Over two decades after professor Jost's observation the source of MIS/AMH in males was identified as the Sertoli cells [10,11] in rat [12], bovine [13,14] and human testis [15,16]. In addition, it was learned that MIS/AMH production is sexually dimorphic. MIS/AMH gene transcription is regulated in males by a number of factors including SF1, SOX 9 and WT-1 in utero but after birth androgens have been implicated in suppression of MIS/AMH expression [17,18,19,20,21,22,23] while there are data showing MIS/AMH can inhibit androgen synthesis as well [24,25,26]. MIS/AMH is expressed in significant amounts only by males during fetal life but postnatally, both granulosa cells in the female and Sertoli cells in the male secrete MIS/AMH. In males serum MIS/AMH levels remain high until puberty, dropping to basal levels, thereafter. Although MIS/AMH mRNA is detectable in ovaries shortly after birth [27] MIS/AMH is undetectable in serum until puberty where its levels reach those of adult males (Fig. 1) [28]. The detection of MIS/AMH in both sexes after birth [29,30,31] suggested multifunctional roles for MIS/AMH. In females, MIS/AMH blocks meiosis II [32], inhibits ovarian granulosa cell division and progesterone production [33], and modulates follicular development [34]. Furthermore, MIS/AMH levels in follicular fluid are inversely correlated with granulosa cell proliferative index [35,36]. In males, MIS/AMH affects Leydig cell development and inhibits transcription of the steroidogenic enzyme, CYP17 [24,25,37,38]. Its stage-specific expression in seminiferous tubules implies a role in spermatogenesis [39]. Recent findings showing MIS/AMH and its receptor expression in pituitary and motor neurons indicate even more widespread non-Müllerian roles for MIS/AMH [40,41]. In fact, the prostate [42,43], mammary gland [44,45] and some of their cancers [45,46] as well as ocular melanoma [47] are possible targets for MIS/AMH. The role MIS/AMH plays in these tissues is at present unknown.
MIS/AMH was purified from testicular secretions in vitro [13,48,49] or protein extracts [13,50,51,52,53,54,55,56] by conventional biochemical techniques [13,48,49,50,51,52,53,54,55,56] and compositional analyses revealed it to be a 140 kDa glycoprotein disulfide linked homo-dimer of approximately 15% carbohydrate by weight. MIS/AMH is cleaved into two fragments, most likely during the biosynthetic process before secretion by kex-like prohormone convertases.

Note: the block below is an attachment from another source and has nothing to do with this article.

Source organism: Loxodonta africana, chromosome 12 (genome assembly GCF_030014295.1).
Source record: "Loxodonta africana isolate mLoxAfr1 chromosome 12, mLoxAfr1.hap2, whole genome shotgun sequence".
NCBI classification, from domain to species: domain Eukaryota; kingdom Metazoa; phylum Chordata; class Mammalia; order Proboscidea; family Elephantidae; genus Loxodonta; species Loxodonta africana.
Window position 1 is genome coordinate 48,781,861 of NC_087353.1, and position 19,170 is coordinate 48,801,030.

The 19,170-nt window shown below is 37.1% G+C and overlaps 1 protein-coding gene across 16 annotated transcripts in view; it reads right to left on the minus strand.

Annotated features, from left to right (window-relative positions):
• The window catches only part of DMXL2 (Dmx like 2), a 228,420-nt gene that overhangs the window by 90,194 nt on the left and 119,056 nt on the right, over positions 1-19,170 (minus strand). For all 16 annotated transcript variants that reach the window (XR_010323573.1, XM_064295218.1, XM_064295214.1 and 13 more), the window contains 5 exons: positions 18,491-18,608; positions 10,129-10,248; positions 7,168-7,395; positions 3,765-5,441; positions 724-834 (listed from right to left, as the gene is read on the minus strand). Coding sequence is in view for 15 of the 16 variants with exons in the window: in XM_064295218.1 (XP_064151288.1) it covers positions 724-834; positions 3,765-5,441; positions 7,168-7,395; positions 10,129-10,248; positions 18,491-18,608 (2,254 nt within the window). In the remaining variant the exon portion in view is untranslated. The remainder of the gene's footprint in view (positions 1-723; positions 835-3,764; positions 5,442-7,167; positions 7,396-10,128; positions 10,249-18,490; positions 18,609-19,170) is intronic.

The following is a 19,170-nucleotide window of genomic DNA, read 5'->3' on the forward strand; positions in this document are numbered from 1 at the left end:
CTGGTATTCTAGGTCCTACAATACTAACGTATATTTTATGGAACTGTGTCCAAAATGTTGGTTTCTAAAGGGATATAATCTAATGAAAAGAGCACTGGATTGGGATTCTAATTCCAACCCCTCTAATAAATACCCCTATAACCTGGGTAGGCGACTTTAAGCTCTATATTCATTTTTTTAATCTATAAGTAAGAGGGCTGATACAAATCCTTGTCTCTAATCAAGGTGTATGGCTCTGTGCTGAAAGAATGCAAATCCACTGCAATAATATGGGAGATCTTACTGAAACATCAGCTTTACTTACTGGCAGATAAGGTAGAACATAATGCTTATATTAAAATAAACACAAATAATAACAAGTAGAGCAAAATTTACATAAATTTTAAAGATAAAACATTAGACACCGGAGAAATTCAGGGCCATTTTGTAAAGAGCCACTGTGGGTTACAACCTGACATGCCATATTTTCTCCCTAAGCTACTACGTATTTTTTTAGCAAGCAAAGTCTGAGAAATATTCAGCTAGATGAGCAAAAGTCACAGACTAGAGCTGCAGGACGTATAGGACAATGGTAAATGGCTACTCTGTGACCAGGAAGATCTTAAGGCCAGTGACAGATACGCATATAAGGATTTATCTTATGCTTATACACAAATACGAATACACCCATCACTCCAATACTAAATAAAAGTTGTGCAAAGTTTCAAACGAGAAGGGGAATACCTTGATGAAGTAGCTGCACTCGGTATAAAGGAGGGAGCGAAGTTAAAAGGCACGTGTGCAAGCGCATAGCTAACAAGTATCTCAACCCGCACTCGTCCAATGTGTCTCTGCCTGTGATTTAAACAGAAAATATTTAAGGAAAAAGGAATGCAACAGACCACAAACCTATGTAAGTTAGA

Analyses of bovine cDNA and human genomic sequences revealed MIS/AMH to be weakly related to the transforming beta family of proteins with the most striking homology (28%) residing in the carboxy-terminal domain [55,56]. The 2.8 kb human gene contains five exons and four introns and is located on the short arm of chromosome 19 [57]. The deduced protein sequence of the MIS/AMH monomer contains a 25 amino acid secretion specific signal peptide and a monomeric protein of 535 amino acids that, when glycosylated at two glycosylation sites, has a molecular weight of 70 kDa (Fig. 2) [28]. Lysis at a protease cleavage motif at amino acid residue 427 explains the origin of the major MIS/AMH fragments (55 kDa amino-terminus and 12.5 kDa carboxy-terminus) appearing on reduced polyacrylamide gels of the purified protein. A weaker motif at residue 229 is also present but its role in MIS/AMH action is unclear. In the native molecule it is the carboxy-terminal disulfide linked homodimer (25 kDa), which possesses the biological activity [58,59,60]. The amino-terminal domain may contribute to proper protein folding and assembly during synthesis and/or it may increase the serum half-life of the carboxy-terminus and enhance bioactivity [59]. The carboxy-terminal sequence of MIS/AMH is extremely highly conserved, a fact that explains why MIS/AMH from many different species are all active in the rat in vitro bioassay used for MIS/AMH purification. The human gene was transfected into Chinese hamster ovary (CHO) cells and its conditioned medium is used as a source of recombinant human MIS/AMH [61,62] for purification of the MIS/AMH needed for all of our studies. The MIS/AMH as purified from serum free conditioned media is proteolytically processed by endogenous CHO enzymes, it is free of contaminants from bovine serum, hamster cells, and the mouse monoclonal antibody used to purify it [62], and significant amounts of endotoxins [45].